By Larry Barnett | Sonoma Valley Sun —
Not everyone enjoys the generational legacy of a given name, but Sonoma’s newest City Council member, Kelso Grant Barnett IV does. The fourth generation of his family to be named Kelso Grant Barnett, he indeed was preceded by his great grandfather, grandfather, and father, all so named.
This home-town son, born in 1980 in Sonoma Valley Hospital, is the oldest of two; his sister Erin was born in 1982. Kelso’s family first made its name in Sonoma Valley in the 1940s, when his mother Kathy’s parents, James and Mary Whelan, opened and operated a hamburger joint in Fetters Hot Springs called “Whelan’s Rendezvous.” Kathy married Kelso’s father in 1974, who, having joined the navy, was stationed on Skaggs Island.
“Our family lived in Diamond A for a while, and after my parents divorced they each lived in homes in the City of Sonoma. I traveled back and forth between Nathanson Creek Lane and 4th and Patten Streets,” Kelso recalls. “I attended St. Francis and then high school at Justin Siena in Napa.”
Neither of Kelso’s parents was particularly political, he noted, although he’s been very much involved in Sonoma land-use, planning, and political life. Perhaps his stint at The University of California in Berkeley had a part to play in that. Majoring in political science and history, Kelso found himself to be a political conservative among the generally liberal student body at Berkeley. “From 2000 to 2004 Berkeley was politically charged, particularly after 9-11. Things were controversial but fun; everyone enjoyed playing their part,” he recounts. Kelso became part of a University magazine, Calfornia Patriot, intellectually modeled after the National Review. He graduated in 2004, and moved to San Francisco for two years.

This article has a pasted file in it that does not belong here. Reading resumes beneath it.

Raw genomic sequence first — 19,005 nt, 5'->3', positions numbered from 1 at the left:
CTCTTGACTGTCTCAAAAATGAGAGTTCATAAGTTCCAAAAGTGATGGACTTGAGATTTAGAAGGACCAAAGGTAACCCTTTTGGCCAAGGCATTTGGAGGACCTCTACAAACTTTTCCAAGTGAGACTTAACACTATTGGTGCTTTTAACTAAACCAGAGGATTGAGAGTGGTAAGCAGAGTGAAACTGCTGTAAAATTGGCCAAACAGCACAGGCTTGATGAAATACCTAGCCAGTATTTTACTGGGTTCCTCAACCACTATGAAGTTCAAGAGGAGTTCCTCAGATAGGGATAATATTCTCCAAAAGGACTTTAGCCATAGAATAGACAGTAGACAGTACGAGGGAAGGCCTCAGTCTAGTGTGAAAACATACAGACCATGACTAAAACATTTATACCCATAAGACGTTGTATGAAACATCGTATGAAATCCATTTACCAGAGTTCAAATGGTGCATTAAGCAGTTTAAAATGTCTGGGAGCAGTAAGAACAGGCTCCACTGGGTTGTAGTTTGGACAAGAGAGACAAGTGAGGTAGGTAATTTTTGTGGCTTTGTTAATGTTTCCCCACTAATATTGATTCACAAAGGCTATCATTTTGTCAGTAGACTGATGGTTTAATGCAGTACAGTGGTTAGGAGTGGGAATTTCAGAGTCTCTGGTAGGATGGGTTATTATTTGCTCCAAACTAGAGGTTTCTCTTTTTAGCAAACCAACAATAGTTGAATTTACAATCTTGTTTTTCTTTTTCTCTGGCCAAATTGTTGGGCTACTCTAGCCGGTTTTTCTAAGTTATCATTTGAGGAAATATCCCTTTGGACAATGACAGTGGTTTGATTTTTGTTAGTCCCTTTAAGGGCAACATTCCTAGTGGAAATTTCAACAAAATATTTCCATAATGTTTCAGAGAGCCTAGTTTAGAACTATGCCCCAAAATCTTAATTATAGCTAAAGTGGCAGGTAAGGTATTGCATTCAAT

While attending Cal, Kelso moonlighted to earn money by doing some political fund-raising, eventually meeting a businessman involved in real estate development. Not long thereafter, he began working as a consultant for a firm providing market and best-use analysis and traveled extensively. That culminated in two years headquartered in Boston, MA, and then a return to graduate school at the University of Southern California in Los Angeles, where he received his master’s degree in business administration in 2013. He traveled home to Sonoma frequently, which he always considered his primary residence. Not long thereafter, he was appointed to a seat on Sonoma’s Design Review Commission.
In 2014, Kelso’s mother Kathy became ill with cancer, and he once again took up residence full-time in Sonoma. Kathy died in 2016. Kelso started his own financial/real estate investment consulting firm, which he continues to operate to this day, and in 2017 he was appointed to fill a seat on Sonoma’s Planning Commission.
In January, at age 40, he was appointed as a member of the City Council.
“I was so lucky to grow up here, and I’m keenly aware of the effect decisions made in the past have had, like the rejection of a four-lane freeway running up and down the Valley,” he noted, adding, “I’m always thinking about the potential effect of today’s decisions on the future.”
He sees himself spending the rest of his life connected to Sonoma. As for the time commitment a council seat requires, Kelso feels no hesitation. “I enjoy working with complex issues and enjoy the many relationships I have in Sonoma. My involvement does not feel like a burden.”
And about any plans to run for election in 2022? Kelso smiled, “I have no plans. I’ll wait and see. A lot can happen in two years.”
The author, Larry Barnett, a member of The Sun editorial board, is no relation.